Life begins at forty
Life begins to be better in one’s middle age.
The notion that ‘life begins at forty’ is a 20th century one; prior to that it was more accurate to say ‘death begins at forty’ as most people didn’t live much beyond that age. Life expectancy in mediaeval England was around 25 years and only reached forty sometime around the turn of the 20th century. By the 1930s many, in western societies at least, could expect a decent spell of reasonably affluent retirement, free from work and the responsibilities of childcare. Household gadgets like washing machines and vacuum cleaners were becoming more widely used and had begun to relieve women’s drudgery and offer them increasing amounts of leisure time as compared to their Victorian mothers.
In 1932, the American psychologist Walter Pitkin published the self-help book Life Begins at Forty. Pitkin stated confidently:
Life begins at forty. This is the revolutionary outcome of our New Era. Today it is half a truth. Tomorrow it will be an axiom.
Pitkin is often attributed with coining the phrase and, while it is true that his popular book was the cause of it becoming part of the language, he wasn’t the first to express the idea, or even the phrase itself. The take-up of the idea was rapid and ‘life begins at forty’ appears many times in newspapers and other printed records from 1932 onwards. This was propelled further into the American consciousness in 1937 via a recording of the song ‘Life begins at Forty’, written by Yellen and Shapiro and sung by Sophie Tucker.
However, we need to go back a way to find the origin of the phrase. The great 19th century German philosopher Arthur Schopenhauer came close to it with his view:
“The first forty years of life give us the text: the next thirty supply the commentary.”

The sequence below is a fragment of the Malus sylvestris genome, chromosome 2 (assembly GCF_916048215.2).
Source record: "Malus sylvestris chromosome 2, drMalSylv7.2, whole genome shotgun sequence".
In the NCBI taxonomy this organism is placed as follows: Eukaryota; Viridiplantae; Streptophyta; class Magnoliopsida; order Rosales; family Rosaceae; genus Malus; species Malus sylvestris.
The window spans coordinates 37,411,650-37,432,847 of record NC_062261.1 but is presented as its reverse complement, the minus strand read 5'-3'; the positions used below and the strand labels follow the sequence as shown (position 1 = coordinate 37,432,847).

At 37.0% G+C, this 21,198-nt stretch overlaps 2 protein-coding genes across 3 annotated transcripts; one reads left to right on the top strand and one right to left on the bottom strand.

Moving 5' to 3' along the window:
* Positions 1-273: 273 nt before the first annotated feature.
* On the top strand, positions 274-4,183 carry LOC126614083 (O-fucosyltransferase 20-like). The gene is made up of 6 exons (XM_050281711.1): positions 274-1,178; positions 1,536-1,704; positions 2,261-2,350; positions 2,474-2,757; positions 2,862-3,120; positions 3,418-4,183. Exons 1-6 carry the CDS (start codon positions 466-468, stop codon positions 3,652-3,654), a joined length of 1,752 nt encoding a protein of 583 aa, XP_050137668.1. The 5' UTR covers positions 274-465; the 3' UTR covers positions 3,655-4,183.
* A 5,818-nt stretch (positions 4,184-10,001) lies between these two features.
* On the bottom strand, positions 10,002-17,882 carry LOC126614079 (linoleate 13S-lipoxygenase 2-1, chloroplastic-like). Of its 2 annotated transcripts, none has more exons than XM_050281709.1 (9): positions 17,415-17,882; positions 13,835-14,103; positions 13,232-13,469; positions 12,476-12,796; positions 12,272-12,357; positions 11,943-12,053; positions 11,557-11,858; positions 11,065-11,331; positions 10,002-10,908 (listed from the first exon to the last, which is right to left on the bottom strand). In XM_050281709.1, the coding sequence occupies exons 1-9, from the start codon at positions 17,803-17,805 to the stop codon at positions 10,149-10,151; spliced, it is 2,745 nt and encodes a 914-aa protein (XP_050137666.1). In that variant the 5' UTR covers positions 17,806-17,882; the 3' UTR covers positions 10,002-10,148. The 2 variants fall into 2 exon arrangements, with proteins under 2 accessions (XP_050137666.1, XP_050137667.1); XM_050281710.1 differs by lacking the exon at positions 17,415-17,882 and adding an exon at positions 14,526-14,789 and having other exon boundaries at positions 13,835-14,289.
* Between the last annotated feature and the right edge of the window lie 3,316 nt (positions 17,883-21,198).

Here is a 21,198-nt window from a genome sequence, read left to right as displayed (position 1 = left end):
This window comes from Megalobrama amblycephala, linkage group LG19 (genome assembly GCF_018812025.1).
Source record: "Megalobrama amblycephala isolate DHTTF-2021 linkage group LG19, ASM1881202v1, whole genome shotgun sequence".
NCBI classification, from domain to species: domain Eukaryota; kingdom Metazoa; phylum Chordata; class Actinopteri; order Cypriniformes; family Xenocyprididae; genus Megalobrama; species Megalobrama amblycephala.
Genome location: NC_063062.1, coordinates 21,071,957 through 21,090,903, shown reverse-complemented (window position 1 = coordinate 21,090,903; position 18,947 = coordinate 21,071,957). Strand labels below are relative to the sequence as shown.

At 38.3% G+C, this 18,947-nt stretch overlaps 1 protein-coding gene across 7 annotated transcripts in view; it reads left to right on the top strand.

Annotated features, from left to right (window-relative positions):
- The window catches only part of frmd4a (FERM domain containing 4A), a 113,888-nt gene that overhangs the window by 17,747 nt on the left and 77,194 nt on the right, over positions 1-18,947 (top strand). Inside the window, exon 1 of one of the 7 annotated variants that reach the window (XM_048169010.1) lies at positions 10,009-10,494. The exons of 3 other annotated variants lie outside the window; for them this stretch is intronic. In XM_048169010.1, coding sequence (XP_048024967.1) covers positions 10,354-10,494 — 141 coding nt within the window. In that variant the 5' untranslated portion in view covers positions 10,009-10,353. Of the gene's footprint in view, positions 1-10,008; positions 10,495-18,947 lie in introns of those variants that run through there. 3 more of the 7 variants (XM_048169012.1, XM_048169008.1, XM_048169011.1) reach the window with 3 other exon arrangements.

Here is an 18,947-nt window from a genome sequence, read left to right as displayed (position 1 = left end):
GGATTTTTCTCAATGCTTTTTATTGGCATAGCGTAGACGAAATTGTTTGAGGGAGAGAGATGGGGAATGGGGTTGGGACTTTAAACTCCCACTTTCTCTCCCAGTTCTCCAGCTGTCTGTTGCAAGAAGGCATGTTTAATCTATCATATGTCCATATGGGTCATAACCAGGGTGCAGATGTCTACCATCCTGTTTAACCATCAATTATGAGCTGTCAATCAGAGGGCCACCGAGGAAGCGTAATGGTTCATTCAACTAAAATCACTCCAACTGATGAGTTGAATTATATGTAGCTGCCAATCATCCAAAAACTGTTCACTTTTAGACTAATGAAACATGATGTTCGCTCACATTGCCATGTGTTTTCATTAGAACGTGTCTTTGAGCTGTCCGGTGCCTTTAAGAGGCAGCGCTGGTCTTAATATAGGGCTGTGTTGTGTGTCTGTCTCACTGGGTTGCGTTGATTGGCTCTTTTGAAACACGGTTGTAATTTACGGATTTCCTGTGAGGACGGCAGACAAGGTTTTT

In keeping with the reduction of the
toil of domestic work and child rearing that began freeing up women’s free time to some extent at the start of the 20th century, the first reference to life beginning at forty refers specifically to women.
Mrs. Theodore Parsons was Physical Director of Schools in Chicago and, in 1912, wrote Brain Culture Through Scientific Body Building. It wasn’t a runaway best-seller, but the arrival of the USA in the First World War in 1917 gave her views a new lease of life. In April of that year The Pittsburgh Press printed a feature on Mrs. Parsons and her no-nonsense opinions about the benefits of a brisk exercise programme that she acquired from her soldier husband (Mr. Theodore Parsons was, sadly, recently deceased – presumably from exhaustion):
“The average woman does not know how to breathe, sit, stand or walk. Now I want women to train for the special duties which may devolve upon them in war time. Death begins at thirty, that is, deterioration of the muscle cells sets in. Attention to diet and exercise would enable men and women to live a great deal longer than they do today. The best part of a woman’s life begins at forty.”
What special duties Mrs. Parsons had in mind, stationed as she was in Chicago, isn’t clear. The paper was good enough to include a graphic of the dynamic couple, demonstrating their method in action, so you can give it a try and see if it works.
Life expectancy has continued to move on and forty now seems no age at all. In 1991, the New York Times printed this opinion:
All our age benchmarks, which used to seem solid as rocks, have turned into shifting sands. ‘Life begins at 40? More like 60’.